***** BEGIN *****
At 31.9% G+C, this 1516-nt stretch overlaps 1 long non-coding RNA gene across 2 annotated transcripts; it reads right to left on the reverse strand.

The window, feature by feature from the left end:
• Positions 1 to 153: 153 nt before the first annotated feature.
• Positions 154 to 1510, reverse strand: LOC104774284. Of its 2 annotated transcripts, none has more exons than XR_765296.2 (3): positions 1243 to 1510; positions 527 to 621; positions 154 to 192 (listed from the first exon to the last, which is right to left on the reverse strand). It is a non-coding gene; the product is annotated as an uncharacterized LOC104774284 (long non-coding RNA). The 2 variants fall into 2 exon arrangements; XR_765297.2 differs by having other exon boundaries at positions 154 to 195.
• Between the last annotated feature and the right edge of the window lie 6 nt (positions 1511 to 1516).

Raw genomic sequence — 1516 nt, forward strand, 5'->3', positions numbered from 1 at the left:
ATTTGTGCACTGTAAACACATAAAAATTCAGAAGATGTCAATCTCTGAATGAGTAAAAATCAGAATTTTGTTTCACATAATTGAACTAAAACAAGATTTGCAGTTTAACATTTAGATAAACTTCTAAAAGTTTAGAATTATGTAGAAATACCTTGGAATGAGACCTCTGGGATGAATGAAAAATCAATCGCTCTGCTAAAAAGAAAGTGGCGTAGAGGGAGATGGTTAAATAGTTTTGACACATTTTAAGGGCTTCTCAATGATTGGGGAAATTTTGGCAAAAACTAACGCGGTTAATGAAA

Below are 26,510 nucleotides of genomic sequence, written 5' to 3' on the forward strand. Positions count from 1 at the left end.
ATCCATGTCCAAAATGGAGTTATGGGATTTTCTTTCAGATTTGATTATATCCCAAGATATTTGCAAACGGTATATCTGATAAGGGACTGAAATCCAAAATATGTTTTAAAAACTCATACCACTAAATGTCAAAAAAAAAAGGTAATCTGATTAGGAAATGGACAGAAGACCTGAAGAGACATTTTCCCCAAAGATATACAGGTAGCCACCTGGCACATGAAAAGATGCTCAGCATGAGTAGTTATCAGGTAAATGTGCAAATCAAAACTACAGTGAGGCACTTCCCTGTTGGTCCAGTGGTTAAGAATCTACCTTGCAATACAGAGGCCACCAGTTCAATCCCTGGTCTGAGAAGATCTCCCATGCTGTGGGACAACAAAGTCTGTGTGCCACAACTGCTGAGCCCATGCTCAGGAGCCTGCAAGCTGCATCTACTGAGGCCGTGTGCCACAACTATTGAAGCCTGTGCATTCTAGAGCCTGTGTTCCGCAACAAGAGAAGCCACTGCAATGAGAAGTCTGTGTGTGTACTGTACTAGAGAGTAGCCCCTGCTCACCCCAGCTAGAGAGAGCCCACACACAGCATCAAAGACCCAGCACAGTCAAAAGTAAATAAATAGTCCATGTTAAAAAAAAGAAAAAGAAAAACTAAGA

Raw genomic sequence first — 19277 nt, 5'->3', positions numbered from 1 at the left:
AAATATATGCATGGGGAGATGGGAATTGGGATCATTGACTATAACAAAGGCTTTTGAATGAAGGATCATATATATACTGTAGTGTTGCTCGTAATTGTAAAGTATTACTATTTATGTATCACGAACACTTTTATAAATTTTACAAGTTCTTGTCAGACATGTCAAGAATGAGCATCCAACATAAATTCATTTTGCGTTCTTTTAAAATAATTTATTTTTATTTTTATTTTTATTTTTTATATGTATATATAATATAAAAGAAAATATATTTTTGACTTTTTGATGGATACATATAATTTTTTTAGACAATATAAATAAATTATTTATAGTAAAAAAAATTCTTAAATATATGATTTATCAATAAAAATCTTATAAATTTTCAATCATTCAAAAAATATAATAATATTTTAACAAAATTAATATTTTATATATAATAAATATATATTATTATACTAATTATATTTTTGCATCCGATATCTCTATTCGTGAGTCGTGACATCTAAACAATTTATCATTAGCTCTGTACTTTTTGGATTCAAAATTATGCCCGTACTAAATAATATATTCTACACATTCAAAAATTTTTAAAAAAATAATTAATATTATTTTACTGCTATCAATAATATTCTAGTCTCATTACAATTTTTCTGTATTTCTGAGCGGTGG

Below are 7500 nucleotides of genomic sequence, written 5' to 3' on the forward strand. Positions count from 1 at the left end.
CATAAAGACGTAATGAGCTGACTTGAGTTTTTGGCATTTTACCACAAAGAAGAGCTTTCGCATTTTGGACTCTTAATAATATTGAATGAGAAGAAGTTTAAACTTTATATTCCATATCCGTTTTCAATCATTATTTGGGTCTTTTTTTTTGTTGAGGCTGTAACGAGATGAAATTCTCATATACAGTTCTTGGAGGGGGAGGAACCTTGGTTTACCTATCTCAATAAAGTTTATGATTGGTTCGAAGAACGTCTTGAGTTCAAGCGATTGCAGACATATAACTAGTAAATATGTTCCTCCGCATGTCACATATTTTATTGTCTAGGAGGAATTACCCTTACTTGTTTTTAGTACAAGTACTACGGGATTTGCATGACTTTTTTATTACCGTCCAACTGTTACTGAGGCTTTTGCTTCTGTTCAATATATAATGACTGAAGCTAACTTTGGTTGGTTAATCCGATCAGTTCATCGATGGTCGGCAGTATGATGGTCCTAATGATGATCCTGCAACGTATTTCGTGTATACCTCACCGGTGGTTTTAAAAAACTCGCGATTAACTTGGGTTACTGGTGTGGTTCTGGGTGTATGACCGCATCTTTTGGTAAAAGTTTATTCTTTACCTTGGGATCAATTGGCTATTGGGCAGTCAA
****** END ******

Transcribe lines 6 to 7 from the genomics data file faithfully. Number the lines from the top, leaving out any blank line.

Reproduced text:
Raw genomic sequence — 1516 nt, forward strand, 5'->3', positions numbered from 1 at the left:
ATTTGTGCACTGTAAACACATAAAAATTCAGAAGATGTCAATCTCTGAATGAGTAAAAATCAGAATTTTGTTTCACATAATTGAACTAAAACAAGATTTGCAGTTTAACATTTAGATAAACTTCTAAAAGTTTAGAATTATGTAGAAATACCTTGGAATGAGACCTCTGGGATGAATGAAAAATCAATCGCTCTGCTAAAAAGAAAGTGGCGTAGAGGGAGATGGTTAAATAGTTTTGACACATTTTAAGGGCTTCTCAATGATTGGGGAAATTTTGGCAAAAACTAACGCGGTTAATGAAA